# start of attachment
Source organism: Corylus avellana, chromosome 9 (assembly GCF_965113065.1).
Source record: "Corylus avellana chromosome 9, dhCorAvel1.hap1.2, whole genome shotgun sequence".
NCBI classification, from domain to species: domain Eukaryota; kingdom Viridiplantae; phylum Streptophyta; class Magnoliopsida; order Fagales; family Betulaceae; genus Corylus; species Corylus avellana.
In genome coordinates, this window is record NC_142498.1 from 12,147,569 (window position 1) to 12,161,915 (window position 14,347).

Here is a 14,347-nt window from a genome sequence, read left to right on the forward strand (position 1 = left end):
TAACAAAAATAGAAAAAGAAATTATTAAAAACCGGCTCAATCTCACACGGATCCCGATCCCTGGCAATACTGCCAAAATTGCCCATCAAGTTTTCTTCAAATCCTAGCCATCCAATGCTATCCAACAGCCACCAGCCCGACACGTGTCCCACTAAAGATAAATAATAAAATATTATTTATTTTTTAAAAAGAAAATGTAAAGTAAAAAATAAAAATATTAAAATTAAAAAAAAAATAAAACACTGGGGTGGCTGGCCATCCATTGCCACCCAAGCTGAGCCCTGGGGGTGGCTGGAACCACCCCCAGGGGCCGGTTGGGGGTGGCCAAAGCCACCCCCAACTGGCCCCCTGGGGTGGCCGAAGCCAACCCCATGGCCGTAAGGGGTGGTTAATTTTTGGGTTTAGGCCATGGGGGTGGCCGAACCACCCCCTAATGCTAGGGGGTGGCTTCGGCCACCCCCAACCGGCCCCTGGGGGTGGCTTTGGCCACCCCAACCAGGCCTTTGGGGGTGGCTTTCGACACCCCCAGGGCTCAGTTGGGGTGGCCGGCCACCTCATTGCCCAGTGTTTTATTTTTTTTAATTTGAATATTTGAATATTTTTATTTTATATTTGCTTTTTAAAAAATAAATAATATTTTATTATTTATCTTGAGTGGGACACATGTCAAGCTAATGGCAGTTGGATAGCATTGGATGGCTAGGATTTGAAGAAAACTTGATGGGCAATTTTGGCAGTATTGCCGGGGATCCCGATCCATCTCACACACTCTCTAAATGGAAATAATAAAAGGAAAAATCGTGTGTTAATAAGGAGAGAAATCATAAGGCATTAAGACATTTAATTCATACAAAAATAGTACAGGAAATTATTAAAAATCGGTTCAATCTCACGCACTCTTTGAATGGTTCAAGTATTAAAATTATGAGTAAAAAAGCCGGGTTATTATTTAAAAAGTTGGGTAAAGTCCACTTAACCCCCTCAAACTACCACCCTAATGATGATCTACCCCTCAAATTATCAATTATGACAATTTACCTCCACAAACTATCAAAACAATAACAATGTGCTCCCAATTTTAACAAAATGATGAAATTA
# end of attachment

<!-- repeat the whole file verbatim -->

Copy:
Source organism: Corylus avellana, chromosome 9 (assembly GCF_965113065.1).
Source record: "Corylus avellana chromosome 9, dhCorAvel1.hap1.2, whole genome shotgun sequence".
NCBI classification, from domain to species: domain Eukaryota; kingdom Viridiplantae; phylum Streptophyta; class Magnoliopsida; order Fagales; family Betulaceae; genus Corylus; species Corylus avellana.
In genome coordinates, this window is record NC_142498.1 from 12,147,569 (window position 1) to 12,161,915 (window position 14,347).

Here is a 14,347-nt window from a genome sequence, read left to right on the forward strand (position 1 = left end):
TAACAAAAATAGAAAAAGAAATTATTAAAAACCGGCTCAATCTCACACGGATCCCGATCCCTGGCAATACTGCCAAAATTGCCCATCAAGTTTTCTTCAAATCCTAGCCATCCAATGCTATCCAACAGCCACCAGCCCGACACGTGTCCCACTAAAGATAAATAATAAAATATTATTTATTTTTTAAAAAGAAAATGTAAAGTAAAAAATAAAAATATTAAAATTAAAAAAAAAATAAAACACTGGGGTGGCTGGCCATCCATTGCCACCCAAGCTGAGCCCTGGGGGTGGCTGGAACCACCCCCAGGGGCCGGTTGGGGGTGGCCAAAGCCACCCCCAACTGGCCCCCTGGGGTGGCCGAAGCCAACCCCATGGCCGTAAGGGGTGGTTAATTTTTGGGTTTAGGCCATGGGGGTGGCCGAACCACCCCCTAATGCTAGGGGGTGGCTTCGGCCACCCCCAACCGGCCCCTGGGGGTGGCTTTGGCCACCCCAACCAGGCCTTTGGGGGTGGCTTTCGACACCCCCAGGGCTCAGTTGGGGTGGCCGGCCACCTCATTGCCCAGTGTTTTATTTTTTTTAATTTGAATATTTGAATATTTTTATTTTATATTTGCTTTTTAAAAAATAAATAATATTTTATTATTTATCTTGAGTGGGACACATGTCAAGCTAATGGCAGTTGGATAGCATTGGATGGCTAGGATTTGAAGAAAACTTGATGGGCAATTTTGGCAGTATTGCCGGGGATCCCGATCCATCTCACACACTCTCTAAATGGAAATAATAAAAGGAAAAATCGTGTGTTAATAAGGAGAGAAATCATAAGGCATTAAGACATTTAATTCATACAAAAATAGTACAGGAAATTATTAAAAATCGGTTCAATCTCACGCACTCTTTGAATGGTTCAAGTATTAAAATTATGAGTAAAAAAGCCGGGTTATTATTTAAAAAGTTGGGTAAAGTCCACTTAACCCCCTCAAACTACCACCCTAATGATGATCTACCCCTCAAATTATCAATTATGACAATTTACCTCCACAAACTATCAAAACAATAACAATGTGCTCCCAATTTTAACAAAATGATGAAATTA